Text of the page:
Canada’s first home to be evaluated for energy and water conservation is getting the full assessment on its effectiveness in promoting sustainable living.Heathwood Homes revealed the home in The Reserve, a luxury home development in Richmond Hill, Ontario and features a long list of ‘green’ additions. Construction Canada cites the main ecological features of the house:• a greywater system (reuses cleansed bath and shower water for flushing toilets which saves approximately one-third of total water use)• roof-mounted glycol solar panels (uses the sun's energy to help warm the home's tankless hot water system that heats only the water being used at any given time, saving up to 40 per cent over tank-style heaters)• roof-mounted photovoltaic (PV) solar panels (generates electricity that is put back into the grid to lessen the overall demand for fossil-based power generation)• an energy recovery ventilator (ERV) system• energy-efficient lighting• zero-volatile organic compound (VOC) paints.The evaluation is to be conducted by a team of graduate students from Ryerson’s Department of Mechanical and Industrial Engineering through its Centre for Sustainable Energy. The team will assess a host of elements, including electricity, natural gas and water in the demonstration home for at least the next two years. In order to get a more in depth report, the team will also assess another sustainable home built by Heathwood in the neighbouring Forestbrook community and use it as a point of comparison.The intended result of this project is a fully quantifiable energy savings report. So in other words, homebuyers will be able to get a rundown of how much money they will save in utility bills by investing in a ‘green home.’ This will be a useful deliverable for agents and brokerages that will represent these kinds of houses in the future, as they will be able to produce a report on real monetary savings.Not fan of us on Facebook or following us on Twitter? Shame! (We love you anyway, but seriously fix that).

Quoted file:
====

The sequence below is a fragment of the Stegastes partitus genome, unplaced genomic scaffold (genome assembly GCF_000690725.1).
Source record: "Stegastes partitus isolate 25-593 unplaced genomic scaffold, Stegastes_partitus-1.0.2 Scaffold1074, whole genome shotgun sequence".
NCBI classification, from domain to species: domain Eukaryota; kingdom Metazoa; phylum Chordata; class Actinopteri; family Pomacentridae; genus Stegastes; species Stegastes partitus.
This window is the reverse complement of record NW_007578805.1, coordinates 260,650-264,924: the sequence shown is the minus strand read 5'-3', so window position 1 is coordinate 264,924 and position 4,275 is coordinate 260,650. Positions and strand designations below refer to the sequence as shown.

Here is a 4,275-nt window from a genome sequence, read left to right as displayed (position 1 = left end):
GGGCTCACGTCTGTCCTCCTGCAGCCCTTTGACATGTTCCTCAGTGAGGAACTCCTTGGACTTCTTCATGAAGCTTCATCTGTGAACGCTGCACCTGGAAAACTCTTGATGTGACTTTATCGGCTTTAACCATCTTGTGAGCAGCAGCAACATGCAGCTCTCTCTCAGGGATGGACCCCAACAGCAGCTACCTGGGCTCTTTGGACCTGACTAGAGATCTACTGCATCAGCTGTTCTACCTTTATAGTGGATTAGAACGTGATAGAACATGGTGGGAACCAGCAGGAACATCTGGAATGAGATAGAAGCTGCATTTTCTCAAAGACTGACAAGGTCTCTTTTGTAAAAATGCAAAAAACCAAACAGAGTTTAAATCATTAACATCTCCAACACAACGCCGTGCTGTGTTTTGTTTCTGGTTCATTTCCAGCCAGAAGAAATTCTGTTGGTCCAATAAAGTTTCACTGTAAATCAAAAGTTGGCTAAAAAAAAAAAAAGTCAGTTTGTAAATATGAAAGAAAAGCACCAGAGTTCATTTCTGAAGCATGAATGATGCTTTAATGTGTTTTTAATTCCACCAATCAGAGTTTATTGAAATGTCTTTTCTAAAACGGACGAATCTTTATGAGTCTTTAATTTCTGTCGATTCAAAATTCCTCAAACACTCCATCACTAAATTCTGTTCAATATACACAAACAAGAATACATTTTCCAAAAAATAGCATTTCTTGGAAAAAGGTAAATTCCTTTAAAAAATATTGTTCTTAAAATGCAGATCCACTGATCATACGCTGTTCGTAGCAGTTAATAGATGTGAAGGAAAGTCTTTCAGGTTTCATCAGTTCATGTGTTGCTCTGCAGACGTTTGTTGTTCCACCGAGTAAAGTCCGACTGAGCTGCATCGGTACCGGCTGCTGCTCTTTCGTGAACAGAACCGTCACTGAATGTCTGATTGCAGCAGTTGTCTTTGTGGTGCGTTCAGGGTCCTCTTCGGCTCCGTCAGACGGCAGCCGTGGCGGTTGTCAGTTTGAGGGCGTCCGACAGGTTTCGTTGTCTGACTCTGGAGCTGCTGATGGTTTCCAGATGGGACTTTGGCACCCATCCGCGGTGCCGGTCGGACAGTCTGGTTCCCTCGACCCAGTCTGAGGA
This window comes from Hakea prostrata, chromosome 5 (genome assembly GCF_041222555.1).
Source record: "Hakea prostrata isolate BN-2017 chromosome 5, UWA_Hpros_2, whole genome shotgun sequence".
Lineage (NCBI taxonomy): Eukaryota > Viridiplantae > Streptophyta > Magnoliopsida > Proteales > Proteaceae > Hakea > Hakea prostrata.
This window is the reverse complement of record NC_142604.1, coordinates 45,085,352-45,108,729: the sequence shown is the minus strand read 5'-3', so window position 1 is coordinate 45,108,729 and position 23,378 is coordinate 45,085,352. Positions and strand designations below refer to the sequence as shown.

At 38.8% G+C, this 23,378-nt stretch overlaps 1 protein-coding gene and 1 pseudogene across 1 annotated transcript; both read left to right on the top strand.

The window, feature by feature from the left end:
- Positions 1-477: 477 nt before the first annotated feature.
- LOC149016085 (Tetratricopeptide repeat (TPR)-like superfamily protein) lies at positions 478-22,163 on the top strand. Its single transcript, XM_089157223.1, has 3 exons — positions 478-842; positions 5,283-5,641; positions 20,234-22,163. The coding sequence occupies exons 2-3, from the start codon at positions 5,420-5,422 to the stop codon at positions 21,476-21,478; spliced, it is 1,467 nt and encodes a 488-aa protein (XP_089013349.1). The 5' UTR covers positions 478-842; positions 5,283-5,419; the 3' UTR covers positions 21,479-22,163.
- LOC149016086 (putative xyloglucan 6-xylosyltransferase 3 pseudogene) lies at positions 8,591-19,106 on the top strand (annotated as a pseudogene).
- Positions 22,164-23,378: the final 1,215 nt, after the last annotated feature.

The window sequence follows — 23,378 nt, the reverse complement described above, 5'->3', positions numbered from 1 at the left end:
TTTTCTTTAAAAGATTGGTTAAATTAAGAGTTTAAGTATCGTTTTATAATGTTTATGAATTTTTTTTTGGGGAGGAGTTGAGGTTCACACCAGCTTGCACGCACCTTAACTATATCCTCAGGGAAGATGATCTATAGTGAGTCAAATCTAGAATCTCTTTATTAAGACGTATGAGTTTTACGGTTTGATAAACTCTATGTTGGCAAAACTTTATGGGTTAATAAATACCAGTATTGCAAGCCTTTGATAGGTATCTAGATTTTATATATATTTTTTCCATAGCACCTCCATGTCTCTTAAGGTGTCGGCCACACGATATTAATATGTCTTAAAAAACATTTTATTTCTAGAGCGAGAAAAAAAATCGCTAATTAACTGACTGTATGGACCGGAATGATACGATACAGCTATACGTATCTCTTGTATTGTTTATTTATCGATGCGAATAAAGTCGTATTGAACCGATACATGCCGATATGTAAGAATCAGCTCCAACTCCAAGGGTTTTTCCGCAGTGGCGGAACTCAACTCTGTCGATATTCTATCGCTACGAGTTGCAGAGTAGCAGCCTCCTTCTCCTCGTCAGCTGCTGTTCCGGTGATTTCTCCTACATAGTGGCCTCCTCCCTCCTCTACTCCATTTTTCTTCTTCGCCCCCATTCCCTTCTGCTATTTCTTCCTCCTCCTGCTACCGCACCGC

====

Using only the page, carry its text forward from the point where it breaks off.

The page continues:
photo courtesy of tali bamba